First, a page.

Community Preservation Corporation is one of the oldest CDFIs, founded in 1974 — before there even was such a thing as federal certification for CDFIs. In a 1989 article on tenants taking ownership of buildings in NYC, the New York Times referred to the nonprofit lender as “a consortium of banks and pension funds.” Since inception, Community Preservation Corporation has made $11 billion in loans or investments, including $6 billion in NYC and most of the rest across NY state.

In just one example from 2018, Community Preservation Corporation provided a $14.6 million construction loan and arranged for a $4.6 million investment from the NY state employee pension system to finance the conversion of four city-owned buildings into 94 units of limited-equity cooperative housing in the Washington Heights neighborhood of Upper Manhattan. When construction is complete, the tenants will get the chance to purchase their units for a nominal fee.

Last November, Community Preservation Corporation got a “AA-” rating from S&P, which helped it go on to raise $150 million in bonds on the open market — the largest single bond offering yet from a CDFI.

“This is our life’s work, this is what we do,” says Rafael Cestero, who has led Community Preservation Corporation since 2012. “We’re not some group of private equity people who don’t really know anything about these neighborhoods and communities.”

The first CDFI to call on S&P was Clearinghouse CDFI, based in Orange County, California. Clearinghouse first got its rating in April 2015. Next was Housing Trust of Silicon Valley, which got its rating later that same month. Ironically, neither of those two have used their ratings to enter the bond market just yet. The first CDFI to enter the bond market was the Local Initiatives Support Corporation, or LISC, which got rated in September 2016 and issued the first $100 million of CDFI bonds in April 2017.

BlueHub Capital went to market right after getting its rating in January, selling $75 million in bonds. BlueHub previously provided part of the financing for Make the Road New York’s new headquarters and it is part of a coalition in Boston that purchases properties facing foreclosure and sells them back to the families living on those properties.

“It’s a really a very interesting moment in which CDFIs and the capital markets have gotten together,” says Elyse Cherry, CEO of BlueHub Capital. “I was around for the start of this industry 35 years ago. I don’t think there was a one of us back then who thought we would ever be at this place.”

Access to the bond market doesn’t reduce the need for public subsidies in community development. But what CDFI access to the bond market means is more dollars flowing into projects in new ways.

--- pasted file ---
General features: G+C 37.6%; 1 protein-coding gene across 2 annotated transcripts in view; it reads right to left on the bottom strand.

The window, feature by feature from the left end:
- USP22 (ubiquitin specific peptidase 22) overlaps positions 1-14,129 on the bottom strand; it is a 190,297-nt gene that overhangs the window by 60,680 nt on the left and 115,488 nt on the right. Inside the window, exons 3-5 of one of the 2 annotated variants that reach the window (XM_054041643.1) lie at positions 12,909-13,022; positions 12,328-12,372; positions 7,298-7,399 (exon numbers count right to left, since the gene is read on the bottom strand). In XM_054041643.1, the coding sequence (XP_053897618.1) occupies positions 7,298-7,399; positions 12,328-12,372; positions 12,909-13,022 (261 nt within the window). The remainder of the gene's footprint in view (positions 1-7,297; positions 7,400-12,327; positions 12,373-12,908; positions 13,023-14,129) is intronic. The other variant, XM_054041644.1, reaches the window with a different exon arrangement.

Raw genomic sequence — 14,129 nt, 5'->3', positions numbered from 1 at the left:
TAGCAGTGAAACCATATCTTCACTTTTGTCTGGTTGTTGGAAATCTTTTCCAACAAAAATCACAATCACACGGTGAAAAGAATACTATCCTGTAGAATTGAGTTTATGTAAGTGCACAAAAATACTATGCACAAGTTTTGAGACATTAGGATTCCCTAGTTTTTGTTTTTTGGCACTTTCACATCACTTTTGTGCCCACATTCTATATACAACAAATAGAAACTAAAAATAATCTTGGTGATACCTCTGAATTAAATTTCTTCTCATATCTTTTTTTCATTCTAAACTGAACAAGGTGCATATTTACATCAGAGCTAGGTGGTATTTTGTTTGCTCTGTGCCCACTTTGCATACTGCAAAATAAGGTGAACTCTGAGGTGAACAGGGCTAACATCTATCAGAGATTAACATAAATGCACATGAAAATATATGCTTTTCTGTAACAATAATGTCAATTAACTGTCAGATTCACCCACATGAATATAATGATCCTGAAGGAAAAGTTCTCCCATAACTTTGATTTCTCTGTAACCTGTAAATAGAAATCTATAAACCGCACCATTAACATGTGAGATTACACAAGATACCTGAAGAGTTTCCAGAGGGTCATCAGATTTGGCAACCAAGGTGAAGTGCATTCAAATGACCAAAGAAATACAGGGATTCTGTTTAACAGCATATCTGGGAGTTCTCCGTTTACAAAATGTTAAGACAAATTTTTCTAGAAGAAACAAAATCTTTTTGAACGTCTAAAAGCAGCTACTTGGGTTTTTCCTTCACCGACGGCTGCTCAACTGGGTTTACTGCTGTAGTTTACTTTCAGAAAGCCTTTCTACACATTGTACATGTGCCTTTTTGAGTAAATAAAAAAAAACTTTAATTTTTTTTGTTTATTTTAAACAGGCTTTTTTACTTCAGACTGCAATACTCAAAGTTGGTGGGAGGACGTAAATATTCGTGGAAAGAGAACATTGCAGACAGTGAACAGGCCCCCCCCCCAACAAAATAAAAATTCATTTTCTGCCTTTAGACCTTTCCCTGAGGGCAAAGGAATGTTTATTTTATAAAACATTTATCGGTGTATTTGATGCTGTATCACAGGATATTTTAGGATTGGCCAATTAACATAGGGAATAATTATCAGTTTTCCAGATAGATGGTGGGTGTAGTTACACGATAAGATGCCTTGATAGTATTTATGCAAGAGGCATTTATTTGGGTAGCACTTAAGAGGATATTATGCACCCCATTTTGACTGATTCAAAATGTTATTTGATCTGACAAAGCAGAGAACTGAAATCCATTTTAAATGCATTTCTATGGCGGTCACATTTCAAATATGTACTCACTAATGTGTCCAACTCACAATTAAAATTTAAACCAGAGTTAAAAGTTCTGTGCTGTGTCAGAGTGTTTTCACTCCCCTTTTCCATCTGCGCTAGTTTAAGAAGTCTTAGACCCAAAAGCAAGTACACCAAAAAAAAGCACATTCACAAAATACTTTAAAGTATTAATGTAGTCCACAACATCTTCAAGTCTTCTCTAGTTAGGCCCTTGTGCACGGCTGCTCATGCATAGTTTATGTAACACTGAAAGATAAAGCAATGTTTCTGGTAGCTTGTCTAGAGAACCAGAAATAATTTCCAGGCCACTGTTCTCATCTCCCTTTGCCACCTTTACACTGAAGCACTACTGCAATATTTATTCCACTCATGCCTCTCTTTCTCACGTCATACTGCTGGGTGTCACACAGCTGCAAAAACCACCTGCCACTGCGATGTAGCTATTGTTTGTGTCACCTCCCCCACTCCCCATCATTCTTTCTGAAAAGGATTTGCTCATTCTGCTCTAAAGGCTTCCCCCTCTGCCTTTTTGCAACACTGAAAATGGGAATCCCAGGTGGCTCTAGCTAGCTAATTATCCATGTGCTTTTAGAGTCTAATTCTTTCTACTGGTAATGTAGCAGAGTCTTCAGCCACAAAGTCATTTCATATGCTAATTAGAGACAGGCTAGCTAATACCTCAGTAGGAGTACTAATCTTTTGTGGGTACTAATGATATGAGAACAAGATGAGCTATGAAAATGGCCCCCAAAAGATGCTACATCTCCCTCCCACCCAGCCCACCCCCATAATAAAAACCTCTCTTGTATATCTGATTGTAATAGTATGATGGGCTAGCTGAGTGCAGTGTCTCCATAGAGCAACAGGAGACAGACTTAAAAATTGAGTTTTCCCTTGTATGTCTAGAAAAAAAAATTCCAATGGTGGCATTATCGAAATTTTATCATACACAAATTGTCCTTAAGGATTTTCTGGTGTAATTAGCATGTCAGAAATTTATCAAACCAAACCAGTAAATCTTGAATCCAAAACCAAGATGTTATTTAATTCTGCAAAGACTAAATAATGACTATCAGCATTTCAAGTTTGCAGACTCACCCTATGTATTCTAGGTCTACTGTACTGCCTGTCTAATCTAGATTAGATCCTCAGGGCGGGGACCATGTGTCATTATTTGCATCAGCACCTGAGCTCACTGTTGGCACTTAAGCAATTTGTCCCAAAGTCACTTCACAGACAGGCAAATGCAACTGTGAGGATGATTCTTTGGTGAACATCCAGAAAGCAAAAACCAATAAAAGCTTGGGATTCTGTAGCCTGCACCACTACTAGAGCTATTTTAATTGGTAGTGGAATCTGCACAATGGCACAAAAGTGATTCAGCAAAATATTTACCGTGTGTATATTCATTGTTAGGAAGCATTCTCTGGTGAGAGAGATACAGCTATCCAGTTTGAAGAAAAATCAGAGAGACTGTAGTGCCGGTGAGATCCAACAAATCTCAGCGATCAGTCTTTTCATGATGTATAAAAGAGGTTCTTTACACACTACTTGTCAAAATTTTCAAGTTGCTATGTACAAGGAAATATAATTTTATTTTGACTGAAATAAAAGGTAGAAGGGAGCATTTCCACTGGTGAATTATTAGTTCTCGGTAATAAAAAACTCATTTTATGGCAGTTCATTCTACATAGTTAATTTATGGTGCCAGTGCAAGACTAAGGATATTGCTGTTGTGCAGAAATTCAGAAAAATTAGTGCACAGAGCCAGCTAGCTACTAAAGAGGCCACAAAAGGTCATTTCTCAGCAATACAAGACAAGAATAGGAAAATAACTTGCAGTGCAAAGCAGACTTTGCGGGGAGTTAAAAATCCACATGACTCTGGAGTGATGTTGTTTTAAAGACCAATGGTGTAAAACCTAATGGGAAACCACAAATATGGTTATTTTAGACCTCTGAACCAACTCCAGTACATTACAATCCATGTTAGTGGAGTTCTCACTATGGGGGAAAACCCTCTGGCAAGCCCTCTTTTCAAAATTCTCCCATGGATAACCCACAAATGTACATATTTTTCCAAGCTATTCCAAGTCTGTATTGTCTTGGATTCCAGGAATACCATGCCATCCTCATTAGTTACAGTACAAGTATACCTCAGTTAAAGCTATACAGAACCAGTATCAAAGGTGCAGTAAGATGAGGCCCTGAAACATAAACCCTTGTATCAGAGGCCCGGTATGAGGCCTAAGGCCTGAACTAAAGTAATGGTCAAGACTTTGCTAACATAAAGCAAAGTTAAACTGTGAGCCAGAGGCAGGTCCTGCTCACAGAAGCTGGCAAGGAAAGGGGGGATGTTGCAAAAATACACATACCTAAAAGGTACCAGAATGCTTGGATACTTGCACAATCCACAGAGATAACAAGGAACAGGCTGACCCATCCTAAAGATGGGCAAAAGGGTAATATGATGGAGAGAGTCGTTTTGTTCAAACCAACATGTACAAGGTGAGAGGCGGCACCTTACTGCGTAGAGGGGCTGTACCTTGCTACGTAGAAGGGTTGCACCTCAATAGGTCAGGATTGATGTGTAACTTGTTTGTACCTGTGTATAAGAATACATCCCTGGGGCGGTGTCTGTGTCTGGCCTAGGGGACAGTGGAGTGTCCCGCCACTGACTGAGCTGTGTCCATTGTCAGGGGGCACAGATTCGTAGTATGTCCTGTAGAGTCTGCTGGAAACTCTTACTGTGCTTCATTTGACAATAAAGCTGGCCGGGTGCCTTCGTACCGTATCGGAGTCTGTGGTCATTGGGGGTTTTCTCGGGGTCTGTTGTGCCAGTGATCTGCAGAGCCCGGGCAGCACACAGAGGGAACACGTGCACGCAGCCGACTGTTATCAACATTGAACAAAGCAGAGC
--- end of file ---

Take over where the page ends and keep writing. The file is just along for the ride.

“There aren’t too many projects we do that aren’t matching CDFI capital with some other public support, whether it’s city, state or local,” says Michelle Volpe, who leads BlueHub Capital’s loan fund team.

Bonilla notes that Community Preservation Corporation’s high rating was partly due to New York City and NY state both having extensive public subsidy programs that reduce the risk of the nonprofit’s construction lending. The subsidies may not come in till after construction is done, but they pay off the CDFI’s construction loans. If those subsidies are in place, it means Bonilla can count those construction loans in his analysis instead of writing them off.

The bond market dollars also don’t eliminate the need to pool capital from others, including banks. The bond markets are just one new — but very large — source of funding that wasn’t previously open to CDFIs. Each CDFI that gets access to the bond markets has its own way of infusing those dollars into its business model. The relatively low, fixed interest rate Community Preservation Corporation got from its bond market investors — just 2.87 percent — means it can pass some of those savings on in the form of lower interest rates or new products for smaller borrowers, according to Cestero.

“We’ve been talking to upstate communities, Buffalo, Rochester, Syracuse, Albany, about vacant 1-4 family homes in their neighborhoods,” says Cestero, who grew up in Rochester. “That’s an area we think we could really have an opportunity to do something we probably wouldn’t have been able to do before.”

While there are now over 1,000 CDFIs across the country, Bonilla doesn’t expect a huge slice of them will ever get an S&P rating as a CDFI. It’s still a significant up-front cost to prepare internal accounting and management systems to get rated and to issue bonds, not to mention the cost of the ratings themselves — the rated organization pays the agency to get rated and keep its rating updated every year. So far only the largest CDFIs can afford to get rated and issue bonds.

“I don’t think we’re ever going to get to be at a place where we have a hundred CDFI ratings, but maybe twenty,” Bonilla says.

This article is part of The Bottom Line, a series exploring scalable solutions for problems related to affordability, inclusive economic growth and access to capital. Click here to subscribe to our Bottom Line newsletter.

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Oscar is Next City's senior economic justice correspondent. He previously served as Next City’s editor from 2018-2019, and was a Next City Equitable Cities Fellow from 2015-2016. Since 2011, Oscar has covered community development finance, community banking, impact investing, economic development, housing and more for media outlets such as Shelterforce, B Magazine, Impact Alpha and Fast Company.